Hydrogen, the most common element in the universe.

Hydrogen, the first element of the periodic table and the most abundant in the universe, is present, combined with other elements, in compounds such as water or minerals, hydrocarbons and biological molecules. In addition to forming about 75% of the material, it is the first ingredient of the Sun, of which it makes up about 90%.

1 kg of the colorless and odorless gas, composed of two hydrogen atoms, can power a fuel cell car for 100 km, provide heating for two days for a home and produce 9 kg of steel from raw iron.

Towards green hydrogen, a "game changer" of energy transition

Hydrogen is not present in nature in its essential form. However, it can be produced through a wide range of chemical and physical processes. Currently, it is mainly obtained from natural gas for industrial uses, through a thermochemical conversion process with CO2 production (so-called "gray hydrogen"). CO2 capture and storage (CCS) technology can be added to this to obtain decarbonised hydrogen, or "blue hydrogen".

Another method is electrolysis, which involves the use of renewable electricity to "break down" the water into hydrogen and oxygen, without producing CO2, thus obtaining "green hydrogen". To date, approximately 4 to 5% of global hydrogen is obtained in this way. However, in light of the progressive reduction in the cost of solar and wind power and electrolysers, this mode of production could prove to be a "game changer" for energy transition.

According to a recent Bloomberg New Energy Finance study, green hydrogen production costs could fall by more than 70% over the next ten years. As noted by the IEA (International Energy Agency) in its study drawn up for the G20 in Japan, there has never been such an opportune moment to exploit the potential of hydrogen to build a safe, clean and sustainable energy mix for all consumers in the future.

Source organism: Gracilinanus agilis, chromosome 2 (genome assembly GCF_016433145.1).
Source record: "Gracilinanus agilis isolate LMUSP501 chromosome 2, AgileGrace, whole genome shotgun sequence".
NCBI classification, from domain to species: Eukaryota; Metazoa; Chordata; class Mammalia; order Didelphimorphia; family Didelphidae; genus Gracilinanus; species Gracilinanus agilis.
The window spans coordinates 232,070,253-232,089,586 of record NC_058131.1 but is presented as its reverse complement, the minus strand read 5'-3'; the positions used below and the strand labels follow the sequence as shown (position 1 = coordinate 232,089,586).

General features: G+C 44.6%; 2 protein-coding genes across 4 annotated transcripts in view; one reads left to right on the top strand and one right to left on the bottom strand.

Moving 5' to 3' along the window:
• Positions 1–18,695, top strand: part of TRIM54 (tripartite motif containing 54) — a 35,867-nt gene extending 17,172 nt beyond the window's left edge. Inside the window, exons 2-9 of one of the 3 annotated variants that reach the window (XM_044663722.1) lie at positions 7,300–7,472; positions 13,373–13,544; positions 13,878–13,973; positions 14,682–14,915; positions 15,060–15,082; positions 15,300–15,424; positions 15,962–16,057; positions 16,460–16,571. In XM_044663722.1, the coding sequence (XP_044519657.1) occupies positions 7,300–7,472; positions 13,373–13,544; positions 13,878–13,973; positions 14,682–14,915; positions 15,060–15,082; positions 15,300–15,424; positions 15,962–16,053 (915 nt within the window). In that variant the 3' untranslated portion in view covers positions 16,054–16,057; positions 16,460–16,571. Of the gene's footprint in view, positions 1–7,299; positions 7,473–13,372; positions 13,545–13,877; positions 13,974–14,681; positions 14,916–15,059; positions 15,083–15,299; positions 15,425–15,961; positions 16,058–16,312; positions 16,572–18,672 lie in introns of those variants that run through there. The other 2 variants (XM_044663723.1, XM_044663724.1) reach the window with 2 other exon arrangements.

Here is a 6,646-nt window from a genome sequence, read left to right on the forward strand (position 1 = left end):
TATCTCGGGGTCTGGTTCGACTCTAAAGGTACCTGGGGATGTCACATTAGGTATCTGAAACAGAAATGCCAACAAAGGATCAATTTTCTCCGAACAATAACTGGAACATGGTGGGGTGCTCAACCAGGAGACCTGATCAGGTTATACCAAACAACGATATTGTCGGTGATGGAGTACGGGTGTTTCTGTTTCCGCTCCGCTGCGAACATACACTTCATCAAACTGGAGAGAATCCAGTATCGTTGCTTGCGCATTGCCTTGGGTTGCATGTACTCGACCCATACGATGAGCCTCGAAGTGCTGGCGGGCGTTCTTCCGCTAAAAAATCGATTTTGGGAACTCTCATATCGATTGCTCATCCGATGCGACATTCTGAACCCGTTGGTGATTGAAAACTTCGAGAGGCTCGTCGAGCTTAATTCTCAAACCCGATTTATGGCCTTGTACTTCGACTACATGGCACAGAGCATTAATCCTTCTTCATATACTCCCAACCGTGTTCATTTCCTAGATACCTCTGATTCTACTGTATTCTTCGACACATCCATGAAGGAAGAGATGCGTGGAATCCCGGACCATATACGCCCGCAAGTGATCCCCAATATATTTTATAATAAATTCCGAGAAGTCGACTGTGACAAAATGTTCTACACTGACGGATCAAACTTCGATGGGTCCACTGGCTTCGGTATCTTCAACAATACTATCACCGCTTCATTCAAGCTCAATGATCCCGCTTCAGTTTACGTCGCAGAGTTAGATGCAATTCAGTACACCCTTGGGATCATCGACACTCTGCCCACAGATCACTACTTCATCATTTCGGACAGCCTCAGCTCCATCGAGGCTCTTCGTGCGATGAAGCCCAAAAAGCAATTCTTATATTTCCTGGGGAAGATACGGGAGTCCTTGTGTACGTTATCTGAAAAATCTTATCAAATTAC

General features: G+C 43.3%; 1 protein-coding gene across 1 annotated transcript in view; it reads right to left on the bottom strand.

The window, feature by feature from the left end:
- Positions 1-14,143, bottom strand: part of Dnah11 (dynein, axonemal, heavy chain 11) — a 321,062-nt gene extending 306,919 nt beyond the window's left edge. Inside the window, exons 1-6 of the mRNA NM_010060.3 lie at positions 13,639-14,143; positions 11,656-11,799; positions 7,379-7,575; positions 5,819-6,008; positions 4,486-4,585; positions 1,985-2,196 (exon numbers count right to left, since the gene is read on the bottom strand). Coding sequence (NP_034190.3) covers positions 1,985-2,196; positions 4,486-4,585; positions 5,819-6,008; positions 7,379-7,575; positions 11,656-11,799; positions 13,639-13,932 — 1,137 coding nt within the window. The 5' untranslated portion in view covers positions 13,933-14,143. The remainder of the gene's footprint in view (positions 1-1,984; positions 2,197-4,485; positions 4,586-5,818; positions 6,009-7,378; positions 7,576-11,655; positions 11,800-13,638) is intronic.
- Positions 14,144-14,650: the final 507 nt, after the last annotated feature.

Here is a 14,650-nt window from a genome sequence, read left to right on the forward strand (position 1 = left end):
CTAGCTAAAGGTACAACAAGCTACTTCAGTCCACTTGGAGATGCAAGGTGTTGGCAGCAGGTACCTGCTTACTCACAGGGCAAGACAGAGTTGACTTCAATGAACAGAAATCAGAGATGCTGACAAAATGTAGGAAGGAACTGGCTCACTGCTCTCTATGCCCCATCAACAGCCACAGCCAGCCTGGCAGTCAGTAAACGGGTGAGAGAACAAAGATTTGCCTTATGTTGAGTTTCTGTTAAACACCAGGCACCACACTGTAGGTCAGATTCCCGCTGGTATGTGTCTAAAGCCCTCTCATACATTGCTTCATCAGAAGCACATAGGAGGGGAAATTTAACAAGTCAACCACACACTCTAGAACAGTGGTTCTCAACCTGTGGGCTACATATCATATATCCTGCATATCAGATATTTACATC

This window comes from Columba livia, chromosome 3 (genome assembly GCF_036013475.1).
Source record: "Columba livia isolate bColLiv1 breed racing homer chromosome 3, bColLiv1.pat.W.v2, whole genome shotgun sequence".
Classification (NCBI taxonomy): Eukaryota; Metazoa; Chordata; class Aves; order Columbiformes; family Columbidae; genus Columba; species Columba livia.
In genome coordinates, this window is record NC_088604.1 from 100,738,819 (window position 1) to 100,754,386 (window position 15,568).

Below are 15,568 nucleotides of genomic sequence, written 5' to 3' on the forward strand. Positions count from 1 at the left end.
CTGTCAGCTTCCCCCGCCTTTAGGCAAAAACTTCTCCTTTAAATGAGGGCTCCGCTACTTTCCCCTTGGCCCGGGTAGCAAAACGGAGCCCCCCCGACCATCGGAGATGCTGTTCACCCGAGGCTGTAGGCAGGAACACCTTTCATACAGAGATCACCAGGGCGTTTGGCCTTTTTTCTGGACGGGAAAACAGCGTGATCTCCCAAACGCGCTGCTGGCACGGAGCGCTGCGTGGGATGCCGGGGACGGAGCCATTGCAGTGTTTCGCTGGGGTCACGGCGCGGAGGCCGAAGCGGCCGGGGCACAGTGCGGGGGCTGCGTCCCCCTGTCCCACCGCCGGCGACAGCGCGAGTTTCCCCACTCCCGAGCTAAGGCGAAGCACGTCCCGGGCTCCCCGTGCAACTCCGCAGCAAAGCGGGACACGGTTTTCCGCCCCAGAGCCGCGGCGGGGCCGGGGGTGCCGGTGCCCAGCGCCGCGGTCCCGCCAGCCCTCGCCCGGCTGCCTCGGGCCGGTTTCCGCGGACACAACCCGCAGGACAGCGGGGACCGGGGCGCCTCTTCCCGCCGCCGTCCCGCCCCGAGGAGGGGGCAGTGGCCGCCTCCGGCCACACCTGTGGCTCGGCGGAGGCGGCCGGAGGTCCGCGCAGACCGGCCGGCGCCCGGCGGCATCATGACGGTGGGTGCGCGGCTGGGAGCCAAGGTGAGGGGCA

Hydrogen is suitable to be transported in existing gas pipelines, to act as an efficient and cheaper means than batteries for energy storage and to favor the decarbonisation of various industrial and heavy transport sectors. For this reason it is establishing itself as a pillar of global environmental and energy strategies.

Hydrogen is already widely used for industrial purposes across the steel, petrochemical and food sectors, but it is now also being used in mobility. In the future, it could also replace natural gas to heat residential and commercial buildings. Hydrogen can also be transformed into clean electricity by injecting it into fuel cells.

The most significant aspect of hydrogen is that it does not generate carbon dioxide emissions or other climate-changing gases, nor does it produce emissions that are harmful for humans and the environment. For this reason, it will play a key role in ensuring that European and global decarbonisation objectives are achieved.

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22 September 2020 - 19:35 CEST